How do you explain the death of a grandparent to their child?

In search of clarity, children do not experience mourning like adults. Telling them of the death of one of their grandparents requires above all speaking the truth and reassuring them, while letting them grieve in their own way. Explanations and advice from Sophie Millot, psychologist.

  How to explain the death of'un grand-parent à son enfant ?

Death is omnipresent but we never talk about it and even less to children. But when a grief occurs in the immediate family, it is important to take the time to explain to them what it represents.

How do you tell a three year old?

' It is important to use the real words: death, death. It must also be explained that the person was elderly or ill. At this age, children's reasoning is still based on magical thinking: 'what I think happens'. It is therefore necessary to explain so that he does not fear being responsible. 'it's because I didn't go to see grandma that she died' or 'if I do such and such a thing, grandpa won't be dead anymore'. Answer his questions and let him react in his own way ', emphasizes Sophie Millot, psychologist

How do you explain it to an eight-year-old?

' Also using the real words and opening the discussion about death, the meaning of life, the importance of living fully etc. Show him the cycle of the day, of the seasons' in order to understand that it is a natural phenomenon .

Tell him that it's normal to be sad and that this sadness will subside over time even if we don't forget the person we loved.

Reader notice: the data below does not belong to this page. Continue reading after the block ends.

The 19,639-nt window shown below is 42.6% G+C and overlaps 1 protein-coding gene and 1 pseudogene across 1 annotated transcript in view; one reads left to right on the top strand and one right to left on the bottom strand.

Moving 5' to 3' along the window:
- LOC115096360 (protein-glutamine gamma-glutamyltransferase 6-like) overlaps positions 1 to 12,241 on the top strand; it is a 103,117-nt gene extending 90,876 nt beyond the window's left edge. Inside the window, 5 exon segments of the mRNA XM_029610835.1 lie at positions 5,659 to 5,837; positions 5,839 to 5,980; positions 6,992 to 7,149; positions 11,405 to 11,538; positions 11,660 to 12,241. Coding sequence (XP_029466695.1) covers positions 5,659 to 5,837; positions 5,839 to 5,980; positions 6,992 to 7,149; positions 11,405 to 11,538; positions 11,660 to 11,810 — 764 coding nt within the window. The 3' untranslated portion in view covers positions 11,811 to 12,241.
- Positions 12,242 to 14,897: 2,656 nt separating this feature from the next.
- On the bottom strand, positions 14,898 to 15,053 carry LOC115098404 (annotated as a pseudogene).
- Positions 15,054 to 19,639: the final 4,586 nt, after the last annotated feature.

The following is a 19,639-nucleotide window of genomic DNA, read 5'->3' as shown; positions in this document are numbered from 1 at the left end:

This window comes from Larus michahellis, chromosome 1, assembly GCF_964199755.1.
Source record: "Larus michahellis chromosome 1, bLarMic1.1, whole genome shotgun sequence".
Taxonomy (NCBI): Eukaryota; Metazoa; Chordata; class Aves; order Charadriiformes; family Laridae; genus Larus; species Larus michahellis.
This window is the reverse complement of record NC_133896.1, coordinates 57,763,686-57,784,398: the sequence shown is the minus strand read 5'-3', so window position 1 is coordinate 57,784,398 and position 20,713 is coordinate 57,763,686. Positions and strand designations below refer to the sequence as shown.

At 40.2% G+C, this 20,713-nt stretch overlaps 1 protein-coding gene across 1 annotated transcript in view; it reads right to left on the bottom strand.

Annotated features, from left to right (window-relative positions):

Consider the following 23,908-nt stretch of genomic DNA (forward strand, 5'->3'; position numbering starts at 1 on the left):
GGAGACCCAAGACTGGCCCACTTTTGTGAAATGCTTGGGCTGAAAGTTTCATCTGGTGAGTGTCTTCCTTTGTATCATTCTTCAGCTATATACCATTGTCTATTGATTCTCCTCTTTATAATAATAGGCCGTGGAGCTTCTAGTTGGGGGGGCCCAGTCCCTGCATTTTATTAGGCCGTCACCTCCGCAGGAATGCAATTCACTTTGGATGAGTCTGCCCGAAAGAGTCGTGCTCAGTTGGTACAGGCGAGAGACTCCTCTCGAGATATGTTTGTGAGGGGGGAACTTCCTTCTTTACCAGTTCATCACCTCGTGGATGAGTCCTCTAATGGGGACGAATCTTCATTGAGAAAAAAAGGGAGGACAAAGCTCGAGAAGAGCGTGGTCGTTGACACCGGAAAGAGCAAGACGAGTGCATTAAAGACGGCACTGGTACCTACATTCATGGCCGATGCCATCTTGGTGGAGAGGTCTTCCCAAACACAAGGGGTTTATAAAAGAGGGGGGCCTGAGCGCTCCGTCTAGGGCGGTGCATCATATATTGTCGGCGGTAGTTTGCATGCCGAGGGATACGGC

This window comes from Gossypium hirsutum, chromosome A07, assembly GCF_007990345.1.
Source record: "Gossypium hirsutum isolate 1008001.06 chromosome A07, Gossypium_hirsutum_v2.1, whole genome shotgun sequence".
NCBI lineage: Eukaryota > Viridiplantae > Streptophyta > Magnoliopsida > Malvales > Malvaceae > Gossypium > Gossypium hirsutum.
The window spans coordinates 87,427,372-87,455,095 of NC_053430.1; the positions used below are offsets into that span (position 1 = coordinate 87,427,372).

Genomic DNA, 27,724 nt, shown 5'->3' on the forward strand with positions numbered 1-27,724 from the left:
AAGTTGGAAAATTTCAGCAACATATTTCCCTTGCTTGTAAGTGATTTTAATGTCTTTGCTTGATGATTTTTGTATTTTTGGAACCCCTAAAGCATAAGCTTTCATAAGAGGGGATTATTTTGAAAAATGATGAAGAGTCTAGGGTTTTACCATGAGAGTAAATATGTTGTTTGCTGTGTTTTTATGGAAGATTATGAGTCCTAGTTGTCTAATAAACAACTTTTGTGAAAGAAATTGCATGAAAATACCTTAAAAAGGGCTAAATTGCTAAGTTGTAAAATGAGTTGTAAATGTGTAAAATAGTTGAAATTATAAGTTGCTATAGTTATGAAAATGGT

Should a child begin a grieving process?

' The grieving process also exists in children. In their own way, some play, draw, speak aloud. Others are sad and ask a lot of questions “, explains Sophie Millot. Faced with death, children react differently but all need to express their emotions . But some of them are easily walled in silence as the news is difficult to manage.

How do you comfort a child who has lost their grandfather or grandmother?

' You have to talk to him and listen to him, but don't insist if he wants to talk about something else. Secure him by telling him that you will not leave him'

While marking out his project journey, you can encourage your child to confide in:

  • Using stories, games or books . Telling him a story allows you to naturally interact with him; thus, he will confide more easily based on the story of another child confronted with the same situation.
  • By making him draw pictures, which can also allow younger children to convey their emotions.
  • By multiplying the hugs if he asks, because physical contact allows him to feel the love you have for him.
  • By answering his questions, even if they are numerous and precise, and in a simple way, without making a great speech about life and death.
  • By consulting a psychologist or a psychiatrist who can tell you if your child needs support, if several weeks after the death your child is still overwhelmed by emotion and withdraws into himself.

Can a child see a dead body or is it not recommended?

' There is no rule. The most important thing is to propose and explain that the body is cold and immobile etc. It must be said that some people need to see the body to mourn, but others do not. Some kiss the deceased some don't, some touch the coffin some don't. Ask him what he wants to do “, explains Sophie Millot.